I have to admit right off the bat, I was more than a little apprehensive about returning to school after a two week break! I knew that my routine had been broken -- days in pajamas, lots of food with family, board games, late night talks, etc. and I could only imagine what kind of fun my students were having! I was excited to see the kids again, but nervous that it would be like the first day of school all over again - practicing how to get in line, sitting on the carpet, being a part of a large group - all of that tedious stuff.
Boy, was I wrong (and that is a GREAT thing).
In the morning, students trickle in for the first half hour. Every student was greeted by friends with an excited “hello”, hug, high five, or combination of those things.
|I missed capturing the hug and high five here - they were already onto showing their friend a new toy they discovered!|
The children jumped right into their morning activity and acted as if it were any other day. I couldn’t stop smiling as I quietly witnessed the handholding and cooperation and... love.
The day went on and it was beautiful. Of course, as you will experience with any group of three and four year olds, we have our disagreements and altercations. But for the most part, these kids really care for and respect one another.
I am called on a lot less to solve problems - even little ones like opening milk cartons, because they know who can do what, and each child plays a really important part in the classroom. They rely on each other and work with each other; something that I’m really excited they figured out and also really excited that they remembered over break.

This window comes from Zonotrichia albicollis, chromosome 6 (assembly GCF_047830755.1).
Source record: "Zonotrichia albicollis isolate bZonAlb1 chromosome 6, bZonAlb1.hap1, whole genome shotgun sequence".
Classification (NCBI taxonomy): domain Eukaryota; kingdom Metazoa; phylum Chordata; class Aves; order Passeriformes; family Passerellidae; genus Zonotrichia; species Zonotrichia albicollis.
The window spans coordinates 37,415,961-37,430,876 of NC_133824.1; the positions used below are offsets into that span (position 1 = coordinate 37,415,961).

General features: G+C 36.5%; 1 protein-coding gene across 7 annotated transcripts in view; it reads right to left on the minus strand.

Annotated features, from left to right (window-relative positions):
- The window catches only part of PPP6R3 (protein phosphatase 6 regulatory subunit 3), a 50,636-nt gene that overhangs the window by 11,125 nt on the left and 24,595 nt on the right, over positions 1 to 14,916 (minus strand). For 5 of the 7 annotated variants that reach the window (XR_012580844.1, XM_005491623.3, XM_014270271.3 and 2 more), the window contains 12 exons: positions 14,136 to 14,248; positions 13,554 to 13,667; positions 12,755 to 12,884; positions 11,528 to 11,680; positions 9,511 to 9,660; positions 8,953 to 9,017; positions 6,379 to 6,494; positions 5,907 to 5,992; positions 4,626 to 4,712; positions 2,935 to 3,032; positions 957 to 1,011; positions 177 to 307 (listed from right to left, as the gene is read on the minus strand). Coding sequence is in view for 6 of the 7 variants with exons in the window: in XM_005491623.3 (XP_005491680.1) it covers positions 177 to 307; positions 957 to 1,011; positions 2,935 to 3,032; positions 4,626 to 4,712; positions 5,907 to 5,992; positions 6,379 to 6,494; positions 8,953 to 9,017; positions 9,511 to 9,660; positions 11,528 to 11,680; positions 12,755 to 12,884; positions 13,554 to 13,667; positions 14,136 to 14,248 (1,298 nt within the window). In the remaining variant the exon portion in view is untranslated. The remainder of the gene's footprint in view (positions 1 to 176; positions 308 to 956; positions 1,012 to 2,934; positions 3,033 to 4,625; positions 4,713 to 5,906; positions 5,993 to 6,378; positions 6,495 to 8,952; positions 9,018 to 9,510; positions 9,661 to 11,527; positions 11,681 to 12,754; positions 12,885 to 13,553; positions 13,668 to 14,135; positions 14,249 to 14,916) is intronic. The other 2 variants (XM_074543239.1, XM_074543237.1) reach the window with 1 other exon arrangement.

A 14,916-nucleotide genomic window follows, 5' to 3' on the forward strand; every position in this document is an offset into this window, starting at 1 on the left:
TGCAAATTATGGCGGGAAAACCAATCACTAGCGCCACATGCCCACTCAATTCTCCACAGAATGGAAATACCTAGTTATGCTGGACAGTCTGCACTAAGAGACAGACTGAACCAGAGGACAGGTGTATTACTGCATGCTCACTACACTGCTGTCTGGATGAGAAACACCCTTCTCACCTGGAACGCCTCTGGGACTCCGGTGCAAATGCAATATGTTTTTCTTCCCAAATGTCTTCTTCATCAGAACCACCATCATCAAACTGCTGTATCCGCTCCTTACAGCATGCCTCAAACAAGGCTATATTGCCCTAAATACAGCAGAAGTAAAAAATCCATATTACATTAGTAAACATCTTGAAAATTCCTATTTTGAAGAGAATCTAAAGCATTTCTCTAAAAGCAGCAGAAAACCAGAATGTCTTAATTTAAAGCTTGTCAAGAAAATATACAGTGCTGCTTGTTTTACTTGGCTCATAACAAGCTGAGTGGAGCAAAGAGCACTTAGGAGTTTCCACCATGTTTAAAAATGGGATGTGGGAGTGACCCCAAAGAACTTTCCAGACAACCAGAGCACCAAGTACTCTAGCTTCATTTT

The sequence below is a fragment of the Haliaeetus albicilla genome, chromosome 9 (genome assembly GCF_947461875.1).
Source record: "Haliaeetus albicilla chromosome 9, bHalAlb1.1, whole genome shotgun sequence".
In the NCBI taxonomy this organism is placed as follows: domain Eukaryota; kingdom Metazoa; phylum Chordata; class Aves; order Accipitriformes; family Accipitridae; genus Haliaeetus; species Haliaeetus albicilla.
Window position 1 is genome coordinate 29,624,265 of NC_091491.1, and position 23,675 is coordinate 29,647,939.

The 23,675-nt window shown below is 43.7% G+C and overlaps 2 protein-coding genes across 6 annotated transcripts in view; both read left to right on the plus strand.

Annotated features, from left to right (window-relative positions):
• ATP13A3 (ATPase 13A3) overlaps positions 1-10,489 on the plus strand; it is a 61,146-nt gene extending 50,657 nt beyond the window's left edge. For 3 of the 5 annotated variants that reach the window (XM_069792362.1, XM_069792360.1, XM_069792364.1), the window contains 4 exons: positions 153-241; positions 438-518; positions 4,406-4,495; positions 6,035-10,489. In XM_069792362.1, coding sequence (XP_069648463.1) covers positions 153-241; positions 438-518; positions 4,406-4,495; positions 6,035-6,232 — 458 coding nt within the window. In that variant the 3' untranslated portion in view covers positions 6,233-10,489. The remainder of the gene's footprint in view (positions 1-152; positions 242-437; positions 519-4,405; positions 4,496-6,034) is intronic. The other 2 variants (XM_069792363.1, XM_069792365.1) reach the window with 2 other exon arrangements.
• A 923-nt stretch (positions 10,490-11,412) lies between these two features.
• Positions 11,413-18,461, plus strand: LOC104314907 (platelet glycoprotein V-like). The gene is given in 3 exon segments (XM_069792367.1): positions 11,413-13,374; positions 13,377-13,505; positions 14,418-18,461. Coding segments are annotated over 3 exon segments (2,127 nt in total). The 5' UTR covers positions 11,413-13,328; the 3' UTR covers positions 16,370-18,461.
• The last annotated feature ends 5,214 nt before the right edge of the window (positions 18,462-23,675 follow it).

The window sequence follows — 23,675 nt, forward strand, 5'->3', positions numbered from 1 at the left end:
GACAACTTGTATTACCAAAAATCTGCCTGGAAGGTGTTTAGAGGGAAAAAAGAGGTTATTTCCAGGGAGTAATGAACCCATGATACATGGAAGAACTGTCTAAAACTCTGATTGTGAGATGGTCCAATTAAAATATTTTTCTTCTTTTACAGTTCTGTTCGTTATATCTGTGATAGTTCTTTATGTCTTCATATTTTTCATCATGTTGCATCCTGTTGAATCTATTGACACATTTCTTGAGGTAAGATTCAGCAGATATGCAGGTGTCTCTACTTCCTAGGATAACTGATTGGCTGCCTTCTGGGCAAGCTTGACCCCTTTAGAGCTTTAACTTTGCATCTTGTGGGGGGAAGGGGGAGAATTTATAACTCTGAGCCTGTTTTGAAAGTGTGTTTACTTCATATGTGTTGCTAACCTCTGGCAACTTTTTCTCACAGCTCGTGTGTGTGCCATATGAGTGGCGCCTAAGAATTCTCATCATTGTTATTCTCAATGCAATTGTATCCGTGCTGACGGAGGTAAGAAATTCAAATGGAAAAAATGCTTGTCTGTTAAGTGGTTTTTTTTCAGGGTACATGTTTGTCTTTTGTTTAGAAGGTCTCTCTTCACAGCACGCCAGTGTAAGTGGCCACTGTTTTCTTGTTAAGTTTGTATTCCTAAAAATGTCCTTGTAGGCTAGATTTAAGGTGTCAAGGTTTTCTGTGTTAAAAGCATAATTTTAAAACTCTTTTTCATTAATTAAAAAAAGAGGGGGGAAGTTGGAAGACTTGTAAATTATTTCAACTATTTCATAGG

Our classroom, even on the roughest of days, is filled with laughter, hugs, compliments, stories, learning, and love - and that goes for children AND teachers. This is how preschool should be and this is why I am a preschool teacher.
I hope that every preschool class is like this, so maybe this is a waste of a blog going on and on talking about how important it is and how much I love to be a part of it. I almost didn’t type it... but as I was thinking about my family of a classroom today, one of my students called my name. I looked up and he blew me a kiss. Then he kept walking. That was honestly all he wanted from me - he just wanted to blow me a kiss.
I believe that school is not only a place where children go to learn, but also a place where they can be guaranteed that they are safe, valued, cherished, and loved. I’m glad to see that’s happening in my classroom along with all of the standard learning that’s supposed to be happening. :-)